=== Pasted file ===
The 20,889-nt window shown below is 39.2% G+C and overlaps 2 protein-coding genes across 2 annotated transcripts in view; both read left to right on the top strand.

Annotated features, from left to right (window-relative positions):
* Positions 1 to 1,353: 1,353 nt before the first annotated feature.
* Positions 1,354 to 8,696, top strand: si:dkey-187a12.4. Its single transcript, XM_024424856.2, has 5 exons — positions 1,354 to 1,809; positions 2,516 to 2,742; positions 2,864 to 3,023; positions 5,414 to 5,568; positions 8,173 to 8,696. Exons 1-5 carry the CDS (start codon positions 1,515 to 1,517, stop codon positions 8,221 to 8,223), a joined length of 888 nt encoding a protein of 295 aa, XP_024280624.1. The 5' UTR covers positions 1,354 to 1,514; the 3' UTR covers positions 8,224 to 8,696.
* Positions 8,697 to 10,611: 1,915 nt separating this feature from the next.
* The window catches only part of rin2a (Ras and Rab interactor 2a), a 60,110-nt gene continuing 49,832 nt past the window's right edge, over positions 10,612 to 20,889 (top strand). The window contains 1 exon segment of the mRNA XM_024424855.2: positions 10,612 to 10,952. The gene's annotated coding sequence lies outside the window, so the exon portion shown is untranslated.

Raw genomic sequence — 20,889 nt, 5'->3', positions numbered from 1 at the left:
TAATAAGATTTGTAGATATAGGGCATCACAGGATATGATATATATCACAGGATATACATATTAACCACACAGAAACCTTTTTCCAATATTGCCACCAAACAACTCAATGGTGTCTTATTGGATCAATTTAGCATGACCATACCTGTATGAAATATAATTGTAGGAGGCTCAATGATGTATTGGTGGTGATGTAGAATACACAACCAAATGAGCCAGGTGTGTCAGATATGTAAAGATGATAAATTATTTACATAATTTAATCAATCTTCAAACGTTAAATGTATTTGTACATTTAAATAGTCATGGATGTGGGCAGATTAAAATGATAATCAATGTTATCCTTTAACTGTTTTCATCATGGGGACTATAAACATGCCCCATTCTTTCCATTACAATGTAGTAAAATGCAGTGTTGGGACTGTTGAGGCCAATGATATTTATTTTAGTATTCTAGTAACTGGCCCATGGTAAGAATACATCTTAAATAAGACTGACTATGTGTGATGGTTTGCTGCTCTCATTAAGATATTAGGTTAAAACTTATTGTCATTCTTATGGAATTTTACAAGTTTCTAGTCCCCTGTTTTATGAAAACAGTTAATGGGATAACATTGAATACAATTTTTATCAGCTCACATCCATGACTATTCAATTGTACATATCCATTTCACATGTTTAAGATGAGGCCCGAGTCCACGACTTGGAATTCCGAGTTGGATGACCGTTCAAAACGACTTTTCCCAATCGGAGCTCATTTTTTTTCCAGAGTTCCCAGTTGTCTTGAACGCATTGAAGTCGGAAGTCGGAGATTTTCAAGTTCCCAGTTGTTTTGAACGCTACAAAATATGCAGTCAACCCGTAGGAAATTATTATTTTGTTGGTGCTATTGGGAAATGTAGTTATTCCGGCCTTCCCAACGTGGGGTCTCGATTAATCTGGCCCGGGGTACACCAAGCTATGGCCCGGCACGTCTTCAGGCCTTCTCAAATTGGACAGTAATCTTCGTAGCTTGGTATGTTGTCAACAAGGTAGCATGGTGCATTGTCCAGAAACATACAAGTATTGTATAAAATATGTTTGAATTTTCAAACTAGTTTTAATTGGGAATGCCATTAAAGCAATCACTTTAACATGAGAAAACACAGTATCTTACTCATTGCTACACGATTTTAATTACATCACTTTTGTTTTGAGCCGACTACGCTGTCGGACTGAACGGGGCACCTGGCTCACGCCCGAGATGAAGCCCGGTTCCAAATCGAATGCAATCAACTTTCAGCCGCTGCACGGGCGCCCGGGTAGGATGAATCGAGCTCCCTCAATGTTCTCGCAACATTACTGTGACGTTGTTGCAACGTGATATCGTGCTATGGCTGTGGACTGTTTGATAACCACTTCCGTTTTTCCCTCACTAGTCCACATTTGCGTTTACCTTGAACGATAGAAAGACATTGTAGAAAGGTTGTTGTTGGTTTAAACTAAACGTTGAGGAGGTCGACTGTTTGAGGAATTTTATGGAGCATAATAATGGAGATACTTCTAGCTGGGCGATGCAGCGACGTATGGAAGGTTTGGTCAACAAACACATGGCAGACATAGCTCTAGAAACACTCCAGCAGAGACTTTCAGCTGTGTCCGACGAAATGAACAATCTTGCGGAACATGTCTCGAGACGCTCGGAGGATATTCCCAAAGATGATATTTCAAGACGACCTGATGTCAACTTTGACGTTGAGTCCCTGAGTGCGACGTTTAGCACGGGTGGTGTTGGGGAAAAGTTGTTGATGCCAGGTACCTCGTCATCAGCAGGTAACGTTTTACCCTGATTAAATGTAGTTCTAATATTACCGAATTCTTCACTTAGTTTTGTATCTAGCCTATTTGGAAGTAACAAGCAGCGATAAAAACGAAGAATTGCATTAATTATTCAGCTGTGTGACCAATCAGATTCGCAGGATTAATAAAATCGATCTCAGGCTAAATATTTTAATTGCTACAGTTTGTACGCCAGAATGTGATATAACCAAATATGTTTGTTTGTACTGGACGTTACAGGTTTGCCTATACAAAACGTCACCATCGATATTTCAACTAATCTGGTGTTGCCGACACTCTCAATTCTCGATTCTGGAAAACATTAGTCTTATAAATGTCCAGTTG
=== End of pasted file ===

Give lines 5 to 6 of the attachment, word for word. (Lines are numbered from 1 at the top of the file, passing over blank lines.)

* Positions 8,697 to 10,611: 1,915 nt separating this feature from the next.
* The window catches only part of rin2a (Ras and Rab interactor 2a), a 60,110-nt gene continuing 49,832 nt past the window's right edge, over positions 10,612 to 20,889 (top strand). The window contains 1 exon segment of the mRNA XM_024424855.2: positions 10,612 to 10,952. The gene's annotated coding sequence lies outside the window, so the exon portion shown is untranslated.